Walter Moss: In his 1968 anti-Vietnam-War speech Berry mentioned the claim that we are a Christian and a democratic country, but that he found “nothing in the Gospels or in the Declaration of Independence or in the Constitution to justify . . . our slaughter of women and children.”
Walter Moss: What I like most about Berry’s comments on racism is his linking it with a broader perspective on what type of society and culture he thinks the United States should have. More about that later, but first it should be noted that his general view is consistent with most liberal/progressive thinking.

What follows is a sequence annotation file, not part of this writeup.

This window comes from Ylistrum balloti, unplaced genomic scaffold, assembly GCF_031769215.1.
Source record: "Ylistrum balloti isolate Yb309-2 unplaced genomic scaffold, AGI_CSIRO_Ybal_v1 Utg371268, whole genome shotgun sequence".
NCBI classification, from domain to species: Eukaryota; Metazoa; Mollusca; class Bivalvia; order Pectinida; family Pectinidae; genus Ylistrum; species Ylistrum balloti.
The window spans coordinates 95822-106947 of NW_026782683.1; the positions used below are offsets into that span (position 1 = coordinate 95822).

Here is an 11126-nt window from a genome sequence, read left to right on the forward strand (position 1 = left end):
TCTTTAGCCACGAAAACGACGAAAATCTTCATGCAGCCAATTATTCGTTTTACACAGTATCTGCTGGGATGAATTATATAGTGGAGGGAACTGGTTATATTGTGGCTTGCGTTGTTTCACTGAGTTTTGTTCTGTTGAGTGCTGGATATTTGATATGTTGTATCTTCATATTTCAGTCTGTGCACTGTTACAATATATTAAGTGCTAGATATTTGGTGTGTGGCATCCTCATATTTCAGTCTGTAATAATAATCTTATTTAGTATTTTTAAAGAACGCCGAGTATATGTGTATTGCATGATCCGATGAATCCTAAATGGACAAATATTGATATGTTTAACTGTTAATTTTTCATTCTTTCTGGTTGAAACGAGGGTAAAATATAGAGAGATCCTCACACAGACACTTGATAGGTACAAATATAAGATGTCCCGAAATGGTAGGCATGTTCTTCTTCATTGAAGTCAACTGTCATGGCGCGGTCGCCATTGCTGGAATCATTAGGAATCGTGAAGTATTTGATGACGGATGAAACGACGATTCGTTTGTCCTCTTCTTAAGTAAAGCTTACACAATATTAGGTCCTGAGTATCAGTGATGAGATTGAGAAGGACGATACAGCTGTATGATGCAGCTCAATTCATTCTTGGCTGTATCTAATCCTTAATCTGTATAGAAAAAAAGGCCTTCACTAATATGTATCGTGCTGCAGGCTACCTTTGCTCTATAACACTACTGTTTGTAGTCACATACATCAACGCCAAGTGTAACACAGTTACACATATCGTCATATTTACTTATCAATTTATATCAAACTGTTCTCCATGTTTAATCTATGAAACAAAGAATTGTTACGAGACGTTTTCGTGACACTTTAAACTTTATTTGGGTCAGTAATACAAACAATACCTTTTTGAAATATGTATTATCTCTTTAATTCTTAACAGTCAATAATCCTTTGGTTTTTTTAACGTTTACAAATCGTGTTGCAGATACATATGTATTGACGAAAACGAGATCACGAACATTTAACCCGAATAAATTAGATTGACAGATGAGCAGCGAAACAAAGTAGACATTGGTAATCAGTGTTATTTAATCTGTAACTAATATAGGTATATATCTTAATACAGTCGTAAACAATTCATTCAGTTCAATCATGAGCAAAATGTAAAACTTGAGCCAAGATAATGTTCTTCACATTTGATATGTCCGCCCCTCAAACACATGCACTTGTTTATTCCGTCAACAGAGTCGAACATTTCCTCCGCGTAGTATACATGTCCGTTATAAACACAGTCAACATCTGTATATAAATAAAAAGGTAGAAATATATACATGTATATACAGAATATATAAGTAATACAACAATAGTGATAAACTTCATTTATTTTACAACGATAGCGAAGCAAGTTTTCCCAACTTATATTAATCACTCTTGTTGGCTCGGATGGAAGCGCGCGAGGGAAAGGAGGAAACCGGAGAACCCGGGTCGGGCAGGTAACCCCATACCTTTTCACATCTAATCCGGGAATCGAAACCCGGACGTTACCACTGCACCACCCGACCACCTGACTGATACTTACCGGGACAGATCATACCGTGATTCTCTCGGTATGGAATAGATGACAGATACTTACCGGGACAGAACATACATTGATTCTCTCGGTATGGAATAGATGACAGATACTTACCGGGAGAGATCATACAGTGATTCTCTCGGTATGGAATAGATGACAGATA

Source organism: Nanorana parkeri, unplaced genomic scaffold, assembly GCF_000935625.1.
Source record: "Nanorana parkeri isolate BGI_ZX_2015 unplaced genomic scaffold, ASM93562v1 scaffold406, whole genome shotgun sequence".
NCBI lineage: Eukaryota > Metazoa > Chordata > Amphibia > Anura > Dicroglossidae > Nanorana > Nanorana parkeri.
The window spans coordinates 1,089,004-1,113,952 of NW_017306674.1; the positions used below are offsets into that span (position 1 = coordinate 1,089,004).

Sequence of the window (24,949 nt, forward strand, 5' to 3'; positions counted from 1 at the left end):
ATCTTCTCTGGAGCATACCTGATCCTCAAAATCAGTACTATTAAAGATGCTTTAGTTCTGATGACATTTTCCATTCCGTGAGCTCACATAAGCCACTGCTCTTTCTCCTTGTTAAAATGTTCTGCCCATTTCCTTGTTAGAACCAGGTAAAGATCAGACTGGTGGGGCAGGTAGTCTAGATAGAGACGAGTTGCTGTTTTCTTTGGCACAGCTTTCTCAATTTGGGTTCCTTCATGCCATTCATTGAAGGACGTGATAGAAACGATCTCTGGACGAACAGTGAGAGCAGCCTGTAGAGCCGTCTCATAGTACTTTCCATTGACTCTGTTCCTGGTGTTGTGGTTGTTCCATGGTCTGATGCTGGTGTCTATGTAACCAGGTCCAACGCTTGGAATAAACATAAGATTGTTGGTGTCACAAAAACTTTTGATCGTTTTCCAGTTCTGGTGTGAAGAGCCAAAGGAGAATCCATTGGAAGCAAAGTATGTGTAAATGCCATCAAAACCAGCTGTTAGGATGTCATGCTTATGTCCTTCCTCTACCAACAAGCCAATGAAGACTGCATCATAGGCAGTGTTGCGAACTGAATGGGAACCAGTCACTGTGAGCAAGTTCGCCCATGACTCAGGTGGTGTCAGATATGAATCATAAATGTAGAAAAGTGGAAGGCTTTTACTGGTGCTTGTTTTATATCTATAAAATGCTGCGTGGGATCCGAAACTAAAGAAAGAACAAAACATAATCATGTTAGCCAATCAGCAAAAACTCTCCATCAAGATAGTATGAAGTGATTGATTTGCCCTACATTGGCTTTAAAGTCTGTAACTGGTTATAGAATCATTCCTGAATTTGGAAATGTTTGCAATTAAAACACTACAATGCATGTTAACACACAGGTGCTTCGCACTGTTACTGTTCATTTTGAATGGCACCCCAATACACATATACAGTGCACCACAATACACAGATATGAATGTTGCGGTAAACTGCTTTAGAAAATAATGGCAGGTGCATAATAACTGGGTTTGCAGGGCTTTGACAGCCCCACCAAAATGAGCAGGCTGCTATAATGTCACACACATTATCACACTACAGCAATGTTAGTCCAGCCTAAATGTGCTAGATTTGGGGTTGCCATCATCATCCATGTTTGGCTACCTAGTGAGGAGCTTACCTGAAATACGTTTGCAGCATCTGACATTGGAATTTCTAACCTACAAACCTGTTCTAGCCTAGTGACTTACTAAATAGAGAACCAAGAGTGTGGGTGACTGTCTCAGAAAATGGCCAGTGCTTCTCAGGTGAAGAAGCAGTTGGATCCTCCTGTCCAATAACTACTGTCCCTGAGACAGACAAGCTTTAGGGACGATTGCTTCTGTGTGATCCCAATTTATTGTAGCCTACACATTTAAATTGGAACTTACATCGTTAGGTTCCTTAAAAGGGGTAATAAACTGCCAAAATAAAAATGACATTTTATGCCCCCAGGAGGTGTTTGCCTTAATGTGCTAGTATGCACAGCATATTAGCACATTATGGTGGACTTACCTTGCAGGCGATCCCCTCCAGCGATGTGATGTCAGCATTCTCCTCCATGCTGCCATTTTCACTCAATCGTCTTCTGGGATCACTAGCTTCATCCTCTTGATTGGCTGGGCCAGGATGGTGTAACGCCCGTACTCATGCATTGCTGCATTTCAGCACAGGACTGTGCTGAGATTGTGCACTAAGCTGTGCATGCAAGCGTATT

Walter Moss: Since the new pope seems to have a good sense of humor, he might appreciate the following irony: Although the Catholic Church he now heads bars women from the priesthood and his church is often accused of gender bias, the twentieth-century person who most forcefully embraced the ideals of St. Francis was a woman — Dorothy Day.
Wa;ter Moss: The destruction, personal suffering, and tragedies caused by our recent Hurricane Sandy were not a repeat of the 1930s’ Dust Bowl, but they were close enough to remind us that we have ignored at our peril a basic historical lesson: Screw up the environment badly enough and it’ll come back to blow you away with a vengeance.